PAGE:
Hostages to Fortune:Winston Churchill and the Loss of the Prince of Wales and Repulse, by Arthur Nicholson.
The Sinking of the Prince of Wales & Repulse: The End of the Battleship Era, by Martin Middlebrook and Patrick Mahoney.
(Gee, are you seeing a theme to these books?)
Many consider the attack on Pearl Harbor by the Imperial Japanese Carrier Striking Force Kido Butai to be the end of the era when battleships ruled the seas, but the actual end, in my opinion, came three days latwer, on December 10, 1941 when the British Royal Navy's Force Z, centered on the new battleship Prince of Wales, and the old but fast veteran battlecruiser Repulse, was caught without air cover off Malaya by bombers from the Japanese Naval Air Force. Both were sunk in dramatic fashion. The sinkings were so momentous that even the Japanese pilots were given pause. For the British, it was extremely traumatic, the end of their empire and the end of the battleship era.
I did not realize just how traumatic until I started digging for Java Sea research. The destruction of Force Z was and continues to be a very controversial topic in Britain, as both of these books are pretty new. It would seem that much of the blame for the disaster can be laid at the feet of Winston Churchill inasmuch as he made one of his very few misjudgments when it came to the British "Singapore Policy" and the deployment of Force Z. This particular misjudgment was catastrophic and, from my perspective, inexplicable.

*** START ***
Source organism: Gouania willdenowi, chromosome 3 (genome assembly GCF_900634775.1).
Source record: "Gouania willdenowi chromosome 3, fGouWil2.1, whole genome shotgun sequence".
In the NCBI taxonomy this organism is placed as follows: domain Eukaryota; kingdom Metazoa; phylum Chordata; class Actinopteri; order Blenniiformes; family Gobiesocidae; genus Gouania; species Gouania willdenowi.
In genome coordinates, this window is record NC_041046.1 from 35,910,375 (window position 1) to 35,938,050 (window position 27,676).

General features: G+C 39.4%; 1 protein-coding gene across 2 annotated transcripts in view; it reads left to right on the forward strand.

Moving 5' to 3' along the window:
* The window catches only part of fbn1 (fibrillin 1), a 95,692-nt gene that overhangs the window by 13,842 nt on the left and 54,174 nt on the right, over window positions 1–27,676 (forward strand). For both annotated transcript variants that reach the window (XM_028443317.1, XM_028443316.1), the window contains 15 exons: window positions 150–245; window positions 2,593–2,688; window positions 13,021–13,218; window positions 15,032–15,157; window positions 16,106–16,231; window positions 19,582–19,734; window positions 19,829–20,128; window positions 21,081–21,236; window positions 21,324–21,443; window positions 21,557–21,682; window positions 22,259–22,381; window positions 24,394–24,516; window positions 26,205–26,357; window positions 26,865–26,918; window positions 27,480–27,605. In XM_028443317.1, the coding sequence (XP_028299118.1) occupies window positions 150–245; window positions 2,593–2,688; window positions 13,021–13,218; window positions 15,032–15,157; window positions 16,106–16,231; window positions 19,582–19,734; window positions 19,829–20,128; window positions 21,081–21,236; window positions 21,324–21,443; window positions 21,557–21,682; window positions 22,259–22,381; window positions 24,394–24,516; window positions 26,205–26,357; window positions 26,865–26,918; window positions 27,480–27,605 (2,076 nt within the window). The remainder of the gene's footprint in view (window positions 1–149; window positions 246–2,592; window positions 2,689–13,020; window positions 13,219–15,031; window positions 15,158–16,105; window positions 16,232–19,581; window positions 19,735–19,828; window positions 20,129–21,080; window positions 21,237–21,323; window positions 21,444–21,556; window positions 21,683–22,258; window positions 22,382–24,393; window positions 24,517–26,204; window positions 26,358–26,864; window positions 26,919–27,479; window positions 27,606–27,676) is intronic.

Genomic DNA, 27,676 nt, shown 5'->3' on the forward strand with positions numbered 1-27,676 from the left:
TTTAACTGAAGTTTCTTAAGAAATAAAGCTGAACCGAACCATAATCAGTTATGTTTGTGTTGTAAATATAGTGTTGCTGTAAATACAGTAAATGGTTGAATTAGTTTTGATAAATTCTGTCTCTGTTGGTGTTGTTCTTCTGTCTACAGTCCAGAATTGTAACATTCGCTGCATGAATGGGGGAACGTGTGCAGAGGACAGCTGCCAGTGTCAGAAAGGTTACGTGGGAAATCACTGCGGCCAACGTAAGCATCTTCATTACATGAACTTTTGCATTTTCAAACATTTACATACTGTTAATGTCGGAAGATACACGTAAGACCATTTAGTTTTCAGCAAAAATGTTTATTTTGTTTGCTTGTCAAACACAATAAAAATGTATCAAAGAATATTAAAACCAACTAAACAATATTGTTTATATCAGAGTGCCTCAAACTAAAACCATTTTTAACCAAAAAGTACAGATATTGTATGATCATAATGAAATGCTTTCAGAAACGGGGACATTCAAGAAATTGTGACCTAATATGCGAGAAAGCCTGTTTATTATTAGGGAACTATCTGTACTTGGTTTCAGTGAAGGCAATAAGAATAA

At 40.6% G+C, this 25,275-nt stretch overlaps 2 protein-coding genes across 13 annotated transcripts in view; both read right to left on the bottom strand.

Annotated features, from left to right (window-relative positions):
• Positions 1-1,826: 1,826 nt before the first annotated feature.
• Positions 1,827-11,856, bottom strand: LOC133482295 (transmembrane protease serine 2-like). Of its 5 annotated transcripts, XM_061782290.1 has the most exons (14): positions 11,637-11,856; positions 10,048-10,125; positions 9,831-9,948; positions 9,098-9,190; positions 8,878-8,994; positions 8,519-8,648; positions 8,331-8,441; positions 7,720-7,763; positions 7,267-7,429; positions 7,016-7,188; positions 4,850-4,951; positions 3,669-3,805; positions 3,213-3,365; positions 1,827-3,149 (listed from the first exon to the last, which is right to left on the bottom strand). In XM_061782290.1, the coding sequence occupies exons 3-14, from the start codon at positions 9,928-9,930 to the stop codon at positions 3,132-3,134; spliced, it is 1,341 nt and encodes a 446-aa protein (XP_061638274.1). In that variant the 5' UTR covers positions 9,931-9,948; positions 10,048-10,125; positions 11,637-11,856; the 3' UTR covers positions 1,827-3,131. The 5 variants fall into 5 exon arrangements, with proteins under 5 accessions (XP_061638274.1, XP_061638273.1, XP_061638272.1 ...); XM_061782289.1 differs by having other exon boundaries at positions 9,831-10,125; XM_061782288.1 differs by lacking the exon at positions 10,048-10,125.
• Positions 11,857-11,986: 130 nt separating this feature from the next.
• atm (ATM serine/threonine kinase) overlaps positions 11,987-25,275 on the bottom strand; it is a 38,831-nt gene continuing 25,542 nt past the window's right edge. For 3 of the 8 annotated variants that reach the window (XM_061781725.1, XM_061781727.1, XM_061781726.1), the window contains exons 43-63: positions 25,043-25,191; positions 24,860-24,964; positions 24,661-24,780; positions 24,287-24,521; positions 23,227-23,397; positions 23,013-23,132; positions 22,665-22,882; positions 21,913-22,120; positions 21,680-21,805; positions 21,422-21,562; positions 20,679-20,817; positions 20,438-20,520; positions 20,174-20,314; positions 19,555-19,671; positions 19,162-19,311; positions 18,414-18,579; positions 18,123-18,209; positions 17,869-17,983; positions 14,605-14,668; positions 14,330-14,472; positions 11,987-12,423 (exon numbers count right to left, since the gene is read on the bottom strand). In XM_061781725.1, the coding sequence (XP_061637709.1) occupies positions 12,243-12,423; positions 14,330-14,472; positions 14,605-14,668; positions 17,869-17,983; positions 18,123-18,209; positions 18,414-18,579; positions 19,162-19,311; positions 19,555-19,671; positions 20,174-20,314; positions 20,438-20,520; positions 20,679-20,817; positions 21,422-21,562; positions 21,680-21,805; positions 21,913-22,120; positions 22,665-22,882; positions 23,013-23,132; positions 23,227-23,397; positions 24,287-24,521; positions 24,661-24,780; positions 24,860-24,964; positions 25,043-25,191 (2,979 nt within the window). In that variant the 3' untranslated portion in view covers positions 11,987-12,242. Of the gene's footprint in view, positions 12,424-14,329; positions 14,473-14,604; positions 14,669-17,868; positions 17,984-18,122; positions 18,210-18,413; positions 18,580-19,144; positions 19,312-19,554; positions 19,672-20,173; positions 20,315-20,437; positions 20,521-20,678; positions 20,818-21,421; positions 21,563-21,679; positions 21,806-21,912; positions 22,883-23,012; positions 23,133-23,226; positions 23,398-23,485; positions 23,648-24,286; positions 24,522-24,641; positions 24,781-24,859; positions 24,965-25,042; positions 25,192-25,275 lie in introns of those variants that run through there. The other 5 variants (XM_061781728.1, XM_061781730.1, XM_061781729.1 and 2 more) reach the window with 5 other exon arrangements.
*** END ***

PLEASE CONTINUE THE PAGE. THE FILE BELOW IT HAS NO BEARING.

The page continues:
Churchill wanted to send a small but modern force to Singapore to finction much like the German battleship Tirpitz, then hiding in a Norwegian fjord, in tying down enemy units who feared a sortie; the Admiralty wanted to send a much larger but slower force. The Admiralty was right, and I can't really fathom from where Churchill got his idea. The deployment of the Tirpitz was not intended to help defend Norway, but to raid British shipping, or at least threaten to raid British shipping.
Force Z was supposed to deter an invasion of Singapore. The Japanese were not going to have substantial shipping in the area until they cleared it of enemy forces, including Force Z and, ultimately, Singapore itself, which they would do with far superior forces than Force Z. Churchill really made no sense here.
Winston Churchill was one of the great leaders of the 20th century and, indeed, of world history, but this was not his proudest moment.